The Los Angeles Times is facing a murky future, as fears mount that the Tribune Company, its corporate parent dogged until recently by years bankruptcy, will further gut the paper’s editorial staff. Or, perhaps worse, sell it to billionaires with nefarious political agendas.
But the executives at the Los Angeles Times Media Group see ecommerce as a possible revenue stream to buoy the paper.
Hence Monday’s launch of District West, a boutique retail site featuring clothes, kitsch, food and home goods from a variety of local vendors. The site is broken down by neighborhood, too, so you can get your vintage leather eyeglass case from Echo Park and any one of a selection of funky bowties from Hollywood.
“District West makes SoCal accessible to anyone hoping to tap into its unique sensibility or buy hyper-local,” Jennifer Collins, vice president of revenue development, said in a statement. “A visit to District West is like finding a cool, hidden gem – full of style and panache that’s straight off of LA’s streets.”
The site also targets mobile shoppers with its responsive design. And its “stories” section — an editorial vertical similar to UrbanDaddy or other style and food blogs — will be run as a separate entity from the L.A. Times, a spokeswoman told FishbowlNY. She emphasized that District West was created under the namesake media group’s umbrella.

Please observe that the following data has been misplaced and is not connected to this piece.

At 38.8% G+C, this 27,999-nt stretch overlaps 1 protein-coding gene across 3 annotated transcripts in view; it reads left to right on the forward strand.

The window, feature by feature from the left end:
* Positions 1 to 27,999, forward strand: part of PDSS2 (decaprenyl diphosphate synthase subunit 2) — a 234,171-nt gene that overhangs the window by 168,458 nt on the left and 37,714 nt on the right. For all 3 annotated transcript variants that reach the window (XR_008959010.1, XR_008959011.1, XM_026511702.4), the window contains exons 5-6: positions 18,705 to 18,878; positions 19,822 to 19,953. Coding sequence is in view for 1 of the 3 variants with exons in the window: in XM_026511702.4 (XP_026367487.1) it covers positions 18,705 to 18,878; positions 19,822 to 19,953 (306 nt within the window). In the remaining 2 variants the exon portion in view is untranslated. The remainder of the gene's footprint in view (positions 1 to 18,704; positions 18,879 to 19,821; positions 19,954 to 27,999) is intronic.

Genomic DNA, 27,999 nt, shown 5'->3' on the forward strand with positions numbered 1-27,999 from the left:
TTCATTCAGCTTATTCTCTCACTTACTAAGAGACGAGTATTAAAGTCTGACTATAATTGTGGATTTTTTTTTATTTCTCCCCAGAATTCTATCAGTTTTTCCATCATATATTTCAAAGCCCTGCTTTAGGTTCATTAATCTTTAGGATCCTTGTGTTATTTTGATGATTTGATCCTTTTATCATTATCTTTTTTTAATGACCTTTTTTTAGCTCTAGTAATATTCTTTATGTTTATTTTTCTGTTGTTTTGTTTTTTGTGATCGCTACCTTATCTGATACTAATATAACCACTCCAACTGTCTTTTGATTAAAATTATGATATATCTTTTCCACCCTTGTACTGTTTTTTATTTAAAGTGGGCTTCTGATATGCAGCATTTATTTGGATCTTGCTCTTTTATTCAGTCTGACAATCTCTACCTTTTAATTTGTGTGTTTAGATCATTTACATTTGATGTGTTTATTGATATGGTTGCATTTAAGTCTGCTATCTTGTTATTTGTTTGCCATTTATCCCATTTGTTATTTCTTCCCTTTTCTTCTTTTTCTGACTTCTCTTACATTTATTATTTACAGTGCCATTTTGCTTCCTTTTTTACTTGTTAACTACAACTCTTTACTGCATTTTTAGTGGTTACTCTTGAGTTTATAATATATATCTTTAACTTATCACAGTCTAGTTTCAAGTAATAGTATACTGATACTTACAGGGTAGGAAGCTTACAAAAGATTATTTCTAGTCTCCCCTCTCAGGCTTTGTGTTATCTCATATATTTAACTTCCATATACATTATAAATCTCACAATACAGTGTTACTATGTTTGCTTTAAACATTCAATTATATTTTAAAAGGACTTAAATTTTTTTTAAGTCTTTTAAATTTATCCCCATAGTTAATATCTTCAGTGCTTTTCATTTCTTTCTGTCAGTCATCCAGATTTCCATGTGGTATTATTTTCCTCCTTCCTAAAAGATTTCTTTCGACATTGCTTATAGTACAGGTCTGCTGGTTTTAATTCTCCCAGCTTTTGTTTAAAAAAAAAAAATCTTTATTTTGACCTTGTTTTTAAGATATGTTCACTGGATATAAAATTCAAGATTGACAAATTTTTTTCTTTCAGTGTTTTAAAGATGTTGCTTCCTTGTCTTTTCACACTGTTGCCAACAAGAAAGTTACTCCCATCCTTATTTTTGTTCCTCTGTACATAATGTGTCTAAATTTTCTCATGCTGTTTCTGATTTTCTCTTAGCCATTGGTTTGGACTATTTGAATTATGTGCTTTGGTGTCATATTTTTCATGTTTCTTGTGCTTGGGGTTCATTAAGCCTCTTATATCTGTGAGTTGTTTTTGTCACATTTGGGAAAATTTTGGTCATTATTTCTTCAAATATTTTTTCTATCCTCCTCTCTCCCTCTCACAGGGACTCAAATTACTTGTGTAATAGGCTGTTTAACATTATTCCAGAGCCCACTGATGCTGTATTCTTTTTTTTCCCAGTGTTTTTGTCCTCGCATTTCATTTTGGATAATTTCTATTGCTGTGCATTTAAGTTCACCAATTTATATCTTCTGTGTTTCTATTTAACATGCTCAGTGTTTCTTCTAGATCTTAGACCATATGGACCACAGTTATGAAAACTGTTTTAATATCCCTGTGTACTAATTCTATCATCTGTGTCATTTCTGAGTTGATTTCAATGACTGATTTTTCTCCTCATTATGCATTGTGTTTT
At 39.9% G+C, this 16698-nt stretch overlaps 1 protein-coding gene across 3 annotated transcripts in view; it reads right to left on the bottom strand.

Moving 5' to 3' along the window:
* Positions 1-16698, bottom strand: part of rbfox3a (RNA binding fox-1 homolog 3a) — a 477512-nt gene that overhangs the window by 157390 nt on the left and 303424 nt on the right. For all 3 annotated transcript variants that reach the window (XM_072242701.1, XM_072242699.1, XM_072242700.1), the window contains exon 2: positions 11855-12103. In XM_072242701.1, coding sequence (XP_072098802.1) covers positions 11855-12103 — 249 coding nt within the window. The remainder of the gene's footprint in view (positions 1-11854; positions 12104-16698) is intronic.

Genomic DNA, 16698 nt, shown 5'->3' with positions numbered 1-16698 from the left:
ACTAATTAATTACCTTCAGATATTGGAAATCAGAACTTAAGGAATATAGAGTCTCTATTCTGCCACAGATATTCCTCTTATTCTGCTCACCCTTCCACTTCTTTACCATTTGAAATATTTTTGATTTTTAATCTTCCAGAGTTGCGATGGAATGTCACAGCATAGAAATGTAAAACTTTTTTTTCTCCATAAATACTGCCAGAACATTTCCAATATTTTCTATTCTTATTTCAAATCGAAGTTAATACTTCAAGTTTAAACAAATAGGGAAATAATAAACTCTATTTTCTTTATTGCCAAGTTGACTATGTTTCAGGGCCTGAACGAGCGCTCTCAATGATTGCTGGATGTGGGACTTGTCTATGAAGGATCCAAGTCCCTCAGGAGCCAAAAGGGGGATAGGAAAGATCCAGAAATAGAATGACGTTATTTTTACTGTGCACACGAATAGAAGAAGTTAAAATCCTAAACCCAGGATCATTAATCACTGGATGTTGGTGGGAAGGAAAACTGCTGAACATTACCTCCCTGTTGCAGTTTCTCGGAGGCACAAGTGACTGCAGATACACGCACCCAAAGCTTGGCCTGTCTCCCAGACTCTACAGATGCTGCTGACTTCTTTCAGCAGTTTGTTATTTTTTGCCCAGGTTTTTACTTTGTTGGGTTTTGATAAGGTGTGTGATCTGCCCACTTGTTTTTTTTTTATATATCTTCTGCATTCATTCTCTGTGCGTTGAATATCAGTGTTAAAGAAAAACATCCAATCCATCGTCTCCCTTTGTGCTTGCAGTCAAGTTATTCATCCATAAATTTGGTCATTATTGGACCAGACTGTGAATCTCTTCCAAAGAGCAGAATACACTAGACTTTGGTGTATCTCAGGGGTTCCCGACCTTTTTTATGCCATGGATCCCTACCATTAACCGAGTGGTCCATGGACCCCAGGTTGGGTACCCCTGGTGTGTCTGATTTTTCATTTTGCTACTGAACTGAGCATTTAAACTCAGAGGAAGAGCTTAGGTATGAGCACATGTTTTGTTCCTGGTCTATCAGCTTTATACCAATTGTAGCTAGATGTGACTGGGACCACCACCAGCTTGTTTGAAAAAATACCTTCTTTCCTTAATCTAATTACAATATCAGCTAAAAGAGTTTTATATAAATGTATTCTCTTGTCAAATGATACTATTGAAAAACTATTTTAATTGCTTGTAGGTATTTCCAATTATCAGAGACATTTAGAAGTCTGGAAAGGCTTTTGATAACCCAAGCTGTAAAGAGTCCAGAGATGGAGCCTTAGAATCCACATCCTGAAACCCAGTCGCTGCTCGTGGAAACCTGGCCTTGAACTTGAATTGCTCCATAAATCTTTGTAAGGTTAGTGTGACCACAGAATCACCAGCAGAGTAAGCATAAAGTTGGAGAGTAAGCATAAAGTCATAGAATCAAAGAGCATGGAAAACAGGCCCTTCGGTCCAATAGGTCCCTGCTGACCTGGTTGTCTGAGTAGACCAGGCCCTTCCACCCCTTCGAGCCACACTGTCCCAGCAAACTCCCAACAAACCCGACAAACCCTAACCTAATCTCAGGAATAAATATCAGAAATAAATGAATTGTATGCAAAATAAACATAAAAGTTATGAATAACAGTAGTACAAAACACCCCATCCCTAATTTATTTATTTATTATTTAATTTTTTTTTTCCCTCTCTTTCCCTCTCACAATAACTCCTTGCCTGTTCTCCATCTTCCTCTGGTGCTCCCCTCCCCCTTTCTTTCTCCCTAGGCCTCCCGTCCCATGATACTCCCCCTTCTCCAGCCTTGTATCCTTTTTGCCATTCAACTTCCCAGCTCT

But while the Times boasted in a press release that most of the “unusual, locally-designed and -manufactured items” would be priced at $200 or less, the site seems to offer goods at prices reminiscent of a museum gift shop.
A set of four mugs with local area codes printed on them goes for $56. Corduroys from local menswear shop Beautiful Fül will cost you $225. A loaf of jalapeño corn bread goes for $10.
It’s unclear whether there is enough local demand for boutique and gourmet goods sold online to turn a profit.
But if District West is successful, the site will expand to Orange County, according to Nancy Sullivan, the Times‘ vice president of communications.
“We’re Southern California focused,” she said in a phone interview, “the next place you’d see us look at would be Orange County.”
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